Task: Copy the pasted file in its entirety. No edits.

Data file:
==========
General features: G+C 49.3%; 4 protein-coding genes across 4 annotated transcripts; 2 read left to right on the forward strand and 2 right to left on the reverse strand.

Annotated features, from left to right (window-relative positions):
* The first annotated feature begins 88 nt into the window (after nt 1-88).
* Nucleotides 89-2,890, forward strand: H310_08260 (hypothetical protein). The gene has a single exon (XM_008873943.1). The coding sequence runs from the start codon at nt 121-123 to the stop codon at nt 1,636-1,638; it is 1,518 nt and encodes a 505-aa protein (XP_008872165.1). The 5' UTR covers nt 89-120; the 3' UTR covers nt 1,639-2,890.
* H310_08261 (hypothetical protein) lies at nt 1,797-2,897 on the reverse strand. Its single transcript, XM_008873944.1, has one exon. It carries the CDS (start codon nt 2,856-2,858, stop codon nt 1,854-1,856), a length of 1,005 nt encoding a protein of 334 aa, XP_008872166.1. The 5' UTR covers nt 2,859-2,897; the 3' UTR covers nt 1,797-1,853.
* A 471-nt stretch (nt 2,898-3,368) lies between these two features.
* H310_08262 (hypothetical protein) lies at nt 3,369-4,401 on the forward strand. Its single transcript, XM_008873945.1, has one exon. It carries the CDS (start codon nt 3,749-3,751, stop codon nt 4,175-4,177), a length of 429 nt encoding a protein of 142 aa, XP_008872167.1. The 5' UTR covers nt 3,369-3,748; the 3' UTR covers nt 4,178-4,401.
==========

General features: G+C 49.3%; 4 protein-coding genes across 4 annotated transcripts; 2 read left to right on the forward strand and 2 right to left on the reverse strand.

Annotated features, from left to right (window-relative positions):
* The first annotated feature begins 88 nt into the window (after nt 1-88).
* Nucleotides 89-2,890, forward strand: H310_08260 (hypothetical protein). The gene has a single exon (XM_008873943.1). The coding sequence runs from the start codon at nt 121-123 to the stop codon at nt 1,636-1,638; it is 1,518 nt and encodes a 505-aa protein (XP_008872165.1). The 5' UTR covers nt 89-120; the 3' UTR covers nt 1,639-2,890.
* H310_08261 (hypothetical protein) lies at nt 1,797-2,897 on the reverse strand. Its single transcript, XM_008873944.1, has one exon. It carries the CDS (start codon nt 2,856-2,858, stop codon nt 1,854-1,856), a length of 1,005 nt encoding a protein of 334 aa, XP_008872166.1. The 5' UTR covers nt 2,859-2,897; the 3' UTR covers nt 1,797-1,853.
* A 471-nt stretch (nt 2,898-3,368) lies between these two features.
* H310_08262 (hypothetical protein) lies at nt 3,369-4,401 on the forward strand. Its single transcript, XM_008873945.1, has one exon. It carries the CDS (start codon nt 3,749-3,751, stop codon nt 4,175-4,177), a length of 429 nt encoding a protein of 142 aa, XP_008872167.1. The 5' UTR covers nt 3,369-3,748; the 3' UTR covers nt 4,178-4,401.